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Post-production   /  Timothy Bateman

Rohingya Boy

A Rohingya refugee who risked everything to reach Australia, becomes the world’s first Rohingya body building champion


Impact areas



  • DIRECTOR Timothy Bateman

  • PRODUCER Brin Paulsen



'Rohingya Boy' follows the rise of Noor Kabir; the world's first Rohingya Body Building Champion.

Noor Kabir was born in a Bangladeshi Refugee camp, where he and his family struggled to survive. Without enough food or clean water, he struggled to have any hope for a life beyond the struggles and dangers that exist within the world's largest refugee camp. But when he was in his early teens, he decided to run from the camp into mainland Bangladesh, where he found people in a tent watching the movie 'Rocky'. What he saw was a kind of 'magic'. He had never seen a television before and seeing this movie created a desire in him to have something better in his life. This was the beginning of a long and dangerous journey to Australia. After spending three years in community detention, he was released in Brisbane, where he found something he could do - lifting weights. With a dream to represent the Rohingya, he set himself the goal of one day becoming Mr Olympia.

With strict determination, he transformed himself, and in early 2021, became the world's first Rohingya body building champion by winning the Brisbane Classic. His win not only went 'viral' online, with millions of views and international media, but generated a huge response from Rohingya people around the world, who see Noor Kabir as a Rohingya hero.

Follow Noor Kabir through the remainder of the 2021 body building season as he strives to win a pro-card, which is essential to him taking the next step to fulfil his dream of representing his people on the world stage.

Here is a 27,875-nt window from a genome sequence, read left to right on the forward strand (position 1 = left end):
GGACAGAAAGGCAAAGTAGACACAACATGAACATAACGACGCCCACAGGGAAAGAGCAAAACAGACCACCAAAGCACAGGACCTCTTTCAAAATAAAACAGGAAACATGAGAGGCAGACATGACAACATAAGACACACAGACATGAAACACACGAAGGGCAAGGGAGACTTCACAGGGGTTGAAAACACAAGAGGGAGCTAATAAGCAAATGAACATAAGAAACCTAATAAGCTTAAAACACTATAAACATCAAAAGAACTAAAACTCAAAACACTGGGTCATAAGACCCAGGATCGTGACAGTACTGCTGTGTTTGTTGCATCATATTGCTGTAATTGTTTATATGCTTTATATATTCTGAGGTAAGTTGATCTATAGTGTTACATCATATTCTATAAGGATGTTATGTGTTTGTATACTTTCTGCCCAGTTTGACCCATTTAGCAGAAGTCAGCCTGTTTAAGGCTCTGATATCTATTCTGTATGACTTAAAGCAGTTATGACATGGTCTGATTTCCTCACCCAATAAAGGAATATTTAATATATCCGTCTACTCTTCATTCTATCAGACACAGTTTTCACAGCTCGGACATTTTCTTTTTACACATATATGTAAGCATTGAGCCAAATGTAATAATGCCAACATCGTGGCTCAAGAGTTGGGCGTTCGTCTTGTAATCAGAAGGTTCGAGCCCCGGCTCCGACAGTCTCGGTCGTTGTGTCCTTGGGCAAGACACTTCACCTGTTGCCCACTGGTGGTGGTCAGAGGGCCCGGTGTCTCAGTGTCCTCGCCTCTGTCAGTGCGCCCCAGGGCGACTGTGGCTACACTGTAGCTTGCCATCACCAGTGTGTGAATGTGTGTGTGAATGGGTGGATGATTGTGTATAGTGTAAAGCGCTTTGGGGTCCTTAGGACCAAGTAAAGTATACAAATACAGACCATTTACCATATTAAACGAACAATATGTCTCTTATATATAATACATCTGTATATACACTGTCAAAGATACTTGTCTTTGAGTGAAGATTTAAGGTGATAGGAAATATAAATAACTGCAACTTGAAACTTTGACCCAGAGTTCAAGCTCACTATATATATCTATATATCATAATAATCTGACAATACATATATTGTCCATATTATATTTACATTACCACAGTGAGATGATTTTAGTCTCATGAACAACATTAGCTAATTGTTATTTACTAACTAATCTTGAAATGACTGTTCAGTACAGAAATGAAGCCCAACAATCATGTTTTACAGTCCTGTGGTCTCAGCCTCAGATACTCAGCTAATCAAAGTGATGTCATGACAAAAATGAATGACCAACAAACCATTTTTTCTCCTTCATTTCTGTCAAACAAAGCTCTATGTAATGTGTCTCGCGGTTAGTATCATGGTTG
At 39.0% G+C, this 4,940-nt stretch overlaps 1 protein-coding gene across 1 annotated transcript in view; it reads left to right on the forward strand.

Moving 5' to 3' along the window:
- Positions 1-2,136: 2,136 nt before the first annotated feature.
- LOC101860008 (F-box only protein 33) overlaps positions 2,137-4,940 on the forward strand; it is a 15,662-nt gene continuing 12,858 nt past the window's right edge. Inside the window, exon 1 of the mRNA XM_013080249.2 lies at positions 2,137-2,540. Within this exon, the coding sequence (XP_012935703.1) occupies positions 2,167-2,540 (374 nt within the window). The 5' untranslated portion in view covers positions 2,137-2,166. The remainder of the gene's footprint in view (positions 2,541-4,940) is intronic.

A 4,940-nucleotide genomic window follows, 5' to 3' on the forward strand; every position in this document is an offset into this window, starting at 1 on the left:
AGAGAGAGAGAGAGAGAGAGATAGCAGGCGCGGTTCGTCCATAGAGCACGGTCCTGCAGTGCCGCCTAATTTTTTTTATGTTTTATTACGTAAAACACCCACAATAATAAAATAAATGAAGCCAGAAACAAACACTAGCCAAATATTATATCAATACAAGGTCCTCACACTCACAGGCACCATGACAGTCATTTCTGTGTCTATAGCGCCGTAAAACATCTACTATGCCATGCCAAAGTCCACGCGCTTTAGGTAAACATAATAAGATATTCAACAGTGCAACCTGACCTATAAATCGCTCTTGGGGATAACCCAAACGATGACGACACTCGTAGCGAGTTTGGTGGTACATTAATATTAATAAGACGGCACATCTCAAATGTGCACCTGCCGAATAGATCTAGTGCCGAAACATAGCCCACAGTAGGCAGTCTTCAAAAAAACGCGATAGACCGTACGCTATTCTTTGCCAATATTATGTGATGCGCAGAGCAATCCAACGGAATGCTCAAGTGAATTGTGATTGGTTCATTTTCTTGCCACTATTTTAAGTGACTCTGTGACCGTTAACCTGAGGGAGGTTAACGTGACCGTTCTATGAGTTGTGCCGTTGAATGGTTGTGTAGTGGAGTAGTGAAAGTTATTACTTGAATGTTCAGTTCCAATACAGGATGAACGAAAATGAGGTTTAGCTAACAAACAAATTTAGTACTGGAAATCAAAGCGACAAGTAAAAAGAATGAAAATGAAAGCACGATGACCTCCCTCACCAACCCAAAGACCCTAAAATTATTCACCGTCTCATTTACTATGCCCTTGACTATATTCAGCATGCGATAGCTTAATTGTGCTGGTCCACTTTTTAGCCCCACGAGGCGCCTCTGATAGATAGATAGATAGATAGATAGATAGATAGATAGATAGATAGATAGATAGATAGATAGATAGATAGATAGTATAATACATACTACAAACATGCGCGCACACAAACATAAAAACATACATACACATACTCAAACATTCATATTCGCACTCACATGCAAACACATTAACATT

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  • $25,000.00

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  • July 2022

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Issue Summary

A short summary of the issue the documentary is addressing

‘Rohingyas are often called the most persecuted minority in the world, unable to claim citizenship in a country that refuses to recognize them. Beaten, raped, abused, displaced, and killed, the Rohingya have fallen victim to the horrors of a genocide that the world is not watching.’
(Gabriella Canal – Globalcitizen.Org – 11/02/17)

The United Nations has described the Rohingya as “the most persecuted minority in the world.” (UNHCR). Despite this fact, the Australian government continue to mistreat refugees who arrive by boat. Beyond this, there is evidence of racism and prejudice against refugees in Australia. With the Rohingya being a muslim minority, this prejudice is intensified; with sections of the government and media creating an image that people like the Rohingya are a threat to this country and are not welcome. With such strong influences in the media and government, these negative views are hardening in sections of the Australian community.